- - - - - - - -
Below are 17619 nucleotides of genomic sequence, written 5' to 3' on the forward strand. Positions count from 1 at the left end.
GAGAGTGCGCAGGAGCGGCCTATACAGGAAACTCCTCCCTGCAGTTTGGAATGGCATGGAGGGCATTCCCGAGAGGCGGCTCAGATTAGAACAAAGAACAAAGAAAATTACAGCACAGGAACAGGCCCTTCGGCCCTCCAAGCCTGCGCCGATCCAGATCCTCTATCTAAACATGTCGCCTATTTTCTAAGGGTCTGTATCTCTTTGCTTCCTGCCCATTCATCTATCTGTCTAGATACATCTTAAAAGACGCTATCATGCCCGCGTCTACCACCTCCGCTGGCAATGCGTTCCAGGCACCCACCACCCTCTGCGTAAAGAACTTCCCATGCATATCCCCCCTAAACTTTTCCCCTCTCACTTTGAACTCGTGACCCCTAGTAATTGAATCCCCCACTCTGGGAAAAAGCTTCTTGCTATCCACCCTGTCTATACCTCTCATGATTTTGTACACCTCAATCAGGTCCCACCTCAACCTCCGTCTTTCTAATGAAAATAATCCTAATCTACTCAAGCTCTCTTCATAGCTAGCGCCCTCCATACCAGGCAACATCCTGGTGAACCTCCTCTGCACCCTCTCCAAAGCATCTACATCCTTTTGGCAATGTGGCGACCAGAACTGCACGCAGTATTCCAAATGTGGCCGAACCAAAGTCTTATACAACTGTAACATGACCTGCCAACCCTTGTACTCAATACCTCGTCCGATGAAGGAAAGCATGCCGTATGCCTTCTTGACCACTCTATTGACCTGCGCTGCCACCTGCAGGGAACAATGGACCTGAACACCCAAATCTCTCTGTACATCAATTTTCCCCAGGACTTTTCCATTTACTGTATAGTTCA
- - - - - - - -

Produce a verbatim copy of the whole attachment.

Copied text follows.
Below are 17619 nucleotides of genomic sequence, written 5' to 3' on the forward strand. Positions count from 1 at the left end.
GAGAGTGCGCAGGAGCGGCCTATACAGGAAACTCCTCCCTGCAGTTTGGAATGGCATGGAGGGCATTCCCGAGAGGCGGCTCAGATTAGAACAAAGAACAAAGAAAATTACAGCACAGGAACAGGCCCTTCGGCCCTCCAAGCCTGCGCCGATCCAGATCCTCTATCTAAACATGTCGCCTATTTTCTAAGGGTCTGTATCTCTTTGCTTCCTGCCCATTCATCTATCTGTCTAGATACATCTTAAAAGACGCTATCATGCCCGCGTCTACCACCTCCGCTGGCAATGCGTTCCAGGCACCCACCACCCTCTGCGTAAAGAACTTCCCATGCATATCCCCCCTAAACTTTTCCCCTCTCACTTTGAACTCGTGACCCCTAGTAATTGAATCCCCCACTCTGGGAAAAAGCTTCTTGCTATCCACCCTGTCTATACCTCTCATGATTTTGTACACCTCAATCAGGTCCCACCTCAACCTCCGTCTTTCTAATGAAAATAATCCTAATCTACTCAAGCTCTCTTCATAGCTAGCGCCCTCCATACCAGGCAACATCCTGGTGAACCTCCTCTGCACCCTCTCCAAAGCATCTACATCCTTTTGGCAATGTGGCGACCAGAACTGCACGCAGTATTCCAAATGTGGCCGAACCAAAGTCTTATACAACTGTAACATGACCTGCCAACCCTTGTACTCAATACCTCGTCCGATGAAGGAAAGCATGCCGTATGCCTTCTTGACCACTCTATTGACCTGCGCTGCCACCTGCAGGGAACAATGGACCTGAACACCCAAATCTCTCTGTACATCAATTTTCCCCAGGACTTTTCCATTTACTGTATAGTTCA